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The Warsaw Voice » Polish Science Voice » December 1, 2014
The Polish Science Voice  
No. 81
The Polish Science Voice

A publication Co-financed by National Center For Research and Development
Biotechnology is an increasingly important area of expertise for Polish researchers. A Cracow-based biotechnology company is working on a new drug to replace antibiotics in treating infections developed by patients suffering from burns and diabetic wounds. The drug, which could also be used to treat cancer patients susceptible to bacterial infections after undergoing radiation therapy, will contain bacteriophages, or “good” viruses that infect and destroy bacteria.
Sebastian Jarocki, technical manager of a project to develop an environmentally friendly cleaning robot, talks to Karolina Olszewska.
Cracow-based biotechnology company IBSS Biomed is working on a new drug containing bacteriophages—or “good” viruses that infect and destroy bacteria—for treating patients with burns and diabetic wounds as well as cancer patients prone to infections after radiotherapy.
Polish researchers have created a numerical model that aims to evaluate the impact of climate change on the marine ecosystem. Their research findings are important not only for environmentalists, but also for vacationers and local government institutions.
A substance produced by carnivorous plants commonly known as Sundews may become an alternative to antibiotics, according to scientists from the Gdańsk University of Technology in northern Poland. The scientists are working to isolate this substance.
Scientists are working on a small device attached to a smartphone that can quickly test whether a drink contains harmful substances, mold or allergens.
An international team of physicists has observed—for the first time with such precision—vibrations of the surface of a heavy nucleus, lead 208Pb. Their measurements have made it possible to unravel the secrets of neutron oscillations in the atomic nucleus and determine how many neutrons on the surface of the nucleus participate in unique vibrations known as pygmy resonances. These findings give scientists a new insight into the mysteries of the universe. They may also have far-reaching implications for both theoretical and applied physics.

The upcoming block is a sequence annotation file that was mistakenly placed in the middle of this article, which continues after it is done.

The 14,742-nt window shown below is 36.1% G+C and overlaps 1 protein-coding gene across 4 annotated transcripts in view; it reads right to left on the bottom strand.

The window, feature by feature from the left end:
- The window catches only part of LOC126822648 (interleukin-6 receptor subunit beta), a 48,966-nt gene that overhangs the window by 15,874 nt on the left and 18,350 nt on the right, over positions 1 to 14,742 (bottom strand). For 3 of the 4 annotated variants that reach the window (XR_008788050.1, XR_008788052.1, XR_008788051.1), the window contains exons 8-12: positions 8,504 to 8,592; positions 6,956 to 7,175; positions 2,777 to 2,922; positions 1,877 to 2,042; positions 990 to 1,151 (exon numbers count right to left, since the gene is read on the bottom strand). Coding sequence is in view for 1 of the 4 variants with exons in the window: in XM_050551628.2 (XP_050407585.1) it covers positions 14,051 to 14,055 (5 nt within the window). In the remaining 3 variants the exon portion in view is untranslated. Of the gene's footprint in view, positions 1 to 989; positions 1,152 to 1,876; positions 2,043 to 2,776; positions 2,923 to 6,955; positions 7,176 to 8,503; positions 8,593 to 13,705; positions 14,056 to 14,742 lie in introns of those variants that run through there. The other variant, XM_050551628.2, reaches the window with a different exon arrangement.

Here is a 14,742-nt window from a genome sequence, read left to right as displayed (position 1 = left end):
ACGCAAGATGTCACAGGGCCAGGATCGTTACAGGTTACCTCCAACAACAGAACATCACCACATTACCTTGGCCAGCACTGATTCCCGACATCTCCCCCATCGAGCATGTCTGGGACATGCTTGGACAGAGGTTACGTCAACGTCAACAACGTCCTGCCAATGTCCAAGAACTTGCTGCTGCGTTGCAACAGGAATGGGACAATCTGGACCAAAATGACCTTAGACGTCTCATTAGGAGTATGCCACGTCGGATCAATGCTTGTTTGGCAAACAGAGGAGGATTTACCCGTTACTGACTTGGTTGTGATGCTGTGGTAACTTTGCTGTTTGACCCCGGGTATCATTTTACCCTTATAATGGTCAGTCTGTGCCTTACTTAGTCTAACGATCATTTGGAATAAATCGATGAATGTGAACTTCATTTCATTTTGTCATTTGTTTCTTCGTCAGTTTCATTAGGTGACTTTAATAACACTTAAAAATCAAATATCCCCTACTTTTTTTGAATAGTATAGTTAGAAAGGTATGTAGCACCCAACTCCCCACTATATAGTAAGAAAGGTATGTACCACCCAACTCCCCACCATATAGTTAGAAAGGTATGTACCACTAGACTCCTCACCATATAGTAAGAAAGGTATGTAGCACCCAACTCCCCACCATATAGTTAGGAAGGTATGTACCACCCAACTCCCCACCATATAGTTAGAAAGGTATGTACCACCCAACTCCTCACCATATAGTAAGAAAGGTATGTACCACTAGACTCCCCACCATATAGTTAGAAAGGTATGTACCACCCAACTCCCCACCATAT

If you Google the phrase “success by Polish cryptologists,” the names of only three people are listed on the first page: Marian Rejewski, Jerzy Różycki and HenrykZygalski. Today, 80 years after the three Polish mathematicians cracked the code used by the Nazi Enigma machine, cryptology is vastly more advanced and plays a key role in everyday life.
A mobile application called PastGuide—for now available as a prototype—aims to make sightseeing in Poland more attractive to tourists.
Poland’s National Center for Research and Development (NCBR) will allocate more than zl.45 million by 2015 to support the most innovative ideas in the Polish R&D sector under its new BRIdge Alfa initiative, together with StartUp Hub Poland, the Xplorer Fund and the Polish Institute for Research and Development.
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